Most of us don’t think much about the importance of good posture as we spend hours sitting at the office and working with our head bent forward toward our laptop. Often, we take the health of our entire spine for granted until something goes wrong.
Poor posture puts stress on the spine and limits the flow of blood and healthy nutrients to soft tissues. Over time this can cause anatomical changes, which can lead to issues with muscles and joints, and ultimately back pain.
Spinal anatomy is complex and is comprised of:
The spine is designed to be strong enough to protect the highly delicate nerve roots, yet flexible enough to allow movement in all directions. For it to be in optimal health, bones must be strong, ligaments, tendons and muscles must be flexible, and highly sensitive nerves must be free of any pressure.
You may not realize that you have poor posture, but your body is likely signaling to you that something isn’t right.
Back pain that is caused by poor posture typically presents with characteristic pain patterns, including:
The more time you spend sitting, the more likely you are to suffer from neck, shoulder and back pain.
The neck is most vulnerable to the effects of poor posture as it is right above the shoulders and suffers most when the head is tilted forward. Poor posture causes tightness of the scalene muscles, suboccipital muscles, subscapularis, and levator scapulae, resulting in pain and limited range of movement. If the alignment of the head and spine is not optimal, the neck is predisposed to injury and the degenerative effects of wear and tear over time.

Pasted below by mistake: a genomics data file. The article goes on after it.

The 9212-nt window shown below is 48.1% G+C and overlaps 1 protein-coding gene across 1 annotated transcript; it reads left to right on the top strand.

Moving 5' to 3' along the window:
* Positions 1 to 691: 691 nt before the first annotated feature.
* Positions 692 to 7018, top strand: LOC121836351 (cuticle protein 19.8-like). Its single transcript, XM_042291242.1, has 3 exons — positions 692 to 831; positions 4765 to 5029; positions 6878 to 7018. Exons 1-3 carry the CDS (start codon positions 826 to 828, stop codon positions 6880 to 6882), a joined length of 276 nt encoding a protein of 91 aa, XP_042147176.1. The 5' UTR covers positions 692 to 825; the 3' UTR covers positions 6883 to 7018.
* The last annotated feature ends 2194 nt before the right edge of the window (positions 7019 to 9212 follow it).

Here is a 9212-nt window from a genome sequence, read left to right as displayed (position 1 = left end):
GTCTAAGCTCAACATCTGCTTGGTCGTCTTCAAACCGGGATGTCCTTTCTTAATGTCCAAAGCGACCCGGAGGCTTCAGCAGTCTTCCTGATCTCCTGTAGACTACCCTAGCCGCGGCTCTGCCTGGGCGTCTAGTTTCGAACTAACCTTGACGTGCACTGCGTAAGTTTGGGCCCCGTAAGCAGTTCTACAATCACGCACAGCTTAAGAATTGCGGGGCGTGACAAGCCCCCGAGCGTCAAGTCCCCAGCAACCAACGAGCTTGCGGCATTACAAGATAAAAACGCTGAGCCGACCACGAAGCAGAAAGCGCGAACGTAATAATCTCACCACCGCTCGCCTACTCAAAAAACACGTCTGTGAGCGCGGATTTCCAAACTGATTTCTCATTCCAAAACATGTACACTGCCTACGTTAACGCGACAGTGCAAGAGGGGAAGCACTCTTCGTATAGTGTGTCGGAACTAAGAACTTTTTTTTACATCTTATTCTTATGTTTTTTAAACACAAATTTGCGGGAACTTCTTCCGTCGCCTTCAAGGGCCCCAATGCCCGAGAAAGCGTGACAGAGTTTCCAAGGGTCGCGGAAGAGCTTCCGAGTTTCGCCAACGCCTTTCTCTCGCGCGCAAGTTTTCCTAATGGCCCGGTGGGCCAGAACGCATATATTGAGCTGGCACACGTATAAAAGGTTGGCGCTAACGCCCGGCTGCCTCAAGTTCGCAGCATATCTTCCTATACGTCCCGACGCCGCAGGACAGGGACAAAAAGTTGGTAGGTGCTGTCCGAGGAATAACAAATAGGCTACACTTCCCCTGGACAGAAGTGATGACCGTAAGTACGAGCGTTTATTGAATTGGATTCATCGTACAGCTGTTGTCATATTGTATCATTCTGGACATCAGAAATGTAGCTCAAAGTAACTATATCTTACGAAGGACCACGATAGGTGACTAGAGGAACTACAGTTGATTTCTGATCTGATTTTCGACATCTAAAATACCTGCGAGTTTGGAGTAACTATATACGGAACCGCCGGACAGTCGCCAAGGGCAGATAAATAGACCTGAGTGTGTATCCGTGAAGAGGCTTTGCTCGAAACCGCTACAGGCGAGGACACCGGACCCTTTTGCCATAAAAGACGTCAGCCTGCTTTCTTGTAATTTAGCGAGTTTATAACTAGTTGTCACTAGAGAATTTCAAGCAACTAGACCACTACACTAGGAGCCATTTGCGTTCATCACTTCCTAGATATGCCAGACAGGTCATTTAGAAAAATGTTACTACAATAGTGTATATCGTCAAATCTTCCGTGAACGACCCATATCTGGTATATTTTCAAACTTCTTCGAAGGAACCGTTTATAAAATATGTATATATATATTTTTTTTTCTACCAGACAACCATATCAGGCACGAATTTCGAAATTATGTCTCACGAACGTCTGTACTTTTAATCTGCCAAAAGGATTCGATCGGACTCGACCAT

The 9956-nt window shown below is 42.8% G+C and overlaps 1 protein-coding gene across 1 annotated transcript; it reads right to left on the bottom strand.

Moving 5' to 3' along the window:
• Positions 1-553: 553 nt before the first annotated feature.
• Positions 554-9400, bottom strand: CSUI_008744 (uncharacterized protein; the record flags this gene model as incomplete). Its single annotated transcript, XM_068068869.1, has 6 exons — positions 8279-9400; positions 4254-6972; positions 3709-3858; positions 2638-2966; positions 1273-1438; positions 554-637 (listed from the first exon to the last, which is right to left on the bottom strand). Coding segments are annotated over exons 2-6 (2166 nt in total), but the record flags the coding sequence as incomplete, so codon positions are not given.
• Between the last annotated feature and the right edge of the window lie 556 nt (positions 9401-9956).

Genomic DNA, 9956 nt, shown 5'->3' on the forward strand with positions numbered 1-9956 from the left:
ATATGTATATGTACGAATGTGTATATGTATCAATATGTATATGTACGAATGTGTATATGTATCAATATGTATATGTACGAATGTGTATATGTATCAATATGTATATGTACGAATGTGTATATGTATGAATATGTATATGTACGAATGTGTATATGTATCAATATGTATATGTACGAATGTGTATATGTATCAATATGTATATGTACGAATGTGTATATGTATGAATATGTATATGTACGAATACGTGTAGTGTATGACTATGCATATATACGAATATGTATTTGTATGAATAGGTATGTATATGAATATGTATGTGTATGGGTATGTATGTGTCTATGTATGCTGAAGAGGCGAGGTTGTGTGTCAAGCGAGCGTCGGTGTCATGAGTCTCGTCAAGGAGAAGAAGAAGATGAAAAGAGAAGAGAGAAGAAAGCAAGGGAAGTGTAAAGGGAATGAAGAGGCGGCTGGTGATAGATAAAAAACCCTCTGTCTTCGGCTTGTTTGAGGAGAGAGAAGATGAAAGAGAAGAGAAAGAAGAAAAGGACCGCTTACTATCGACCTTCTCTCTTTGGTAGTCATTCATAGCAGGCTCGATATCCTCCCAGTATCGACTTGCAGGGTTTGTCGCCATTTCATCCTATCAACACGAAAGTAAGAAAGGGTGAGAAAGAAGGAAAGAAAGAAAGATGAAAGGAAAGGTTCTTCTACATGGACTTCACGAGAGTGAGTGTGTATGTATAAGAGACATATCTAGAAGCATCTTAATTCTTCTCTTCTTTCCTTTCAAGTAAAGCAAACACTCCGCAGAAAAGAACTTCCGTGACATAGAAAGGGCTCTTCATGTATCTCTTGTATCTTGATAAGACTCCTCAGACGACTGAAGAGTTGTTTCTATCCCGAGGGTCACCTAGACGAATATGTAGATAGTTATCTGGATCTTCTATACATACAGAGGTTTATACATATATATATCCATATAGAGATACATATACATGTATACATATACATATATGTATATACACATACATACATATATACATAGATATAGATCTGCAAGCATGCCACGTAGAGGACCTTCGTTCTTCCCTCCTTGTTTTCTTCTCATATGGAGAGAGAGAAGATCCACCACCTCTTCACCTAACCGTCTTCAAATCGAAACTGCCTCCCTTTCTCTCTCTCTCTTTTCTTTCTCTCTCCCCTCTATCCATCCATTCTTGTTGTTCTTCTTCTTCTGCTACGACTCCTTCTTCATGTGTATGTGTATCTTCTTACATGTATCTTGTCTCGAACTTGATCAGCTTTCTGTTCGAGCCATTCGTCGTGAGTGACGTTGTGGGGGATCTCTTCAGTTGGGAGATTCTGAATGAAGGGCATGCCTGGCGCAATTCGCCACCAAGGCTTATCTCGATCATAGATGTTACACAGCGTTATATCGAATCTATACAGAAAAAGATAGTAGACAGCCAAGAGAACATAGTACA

Long-term poor posture diminishes muscular flexibility of the thoracic spine causing the upper back to suffer from muscular irritation and/or joint dysfunction from degeneration.
Long-term effects of poor posture can result in neck pain that radiates down to the shoulders and shoulder blades, which triggers painful points in the upper back muscles due to constant tension and limited range of motion.
Known as the lumbar spine, this part of the back bears most of the weight of the torso and is therefore susceptible to damage. Poor posture can lead to various changes in the lumbar spine, including:
The sacrum is the bone that makes up the back part of the pelvis. Shaped like a triangle, it connects the lower part of the body to the spine.
The tailbone (coccyx) is found at the bottom of the spine, and can also be a source of pain. Tailbone pain is more common in women than men. Although coccyx pain is typically triggered by trauma and injury, it can be worsened with prolonged sitting and any activity that puts pressure on this part of the spine, such as poor posture.
By working on your posture, you can avoid back pain and greatly reduce the risk of degenerative conditions. Proper posture corrects muscle imbalances that are often the source of back pain. There are countless exercises and stretches that can support and restore good posture, which the physical therapists in Boston at Blue Hills Sports & Spine Rehabilitation can teach you. These exercises can ease the pressure on your back and ultimately, relieve your back pain; so, give us a call today.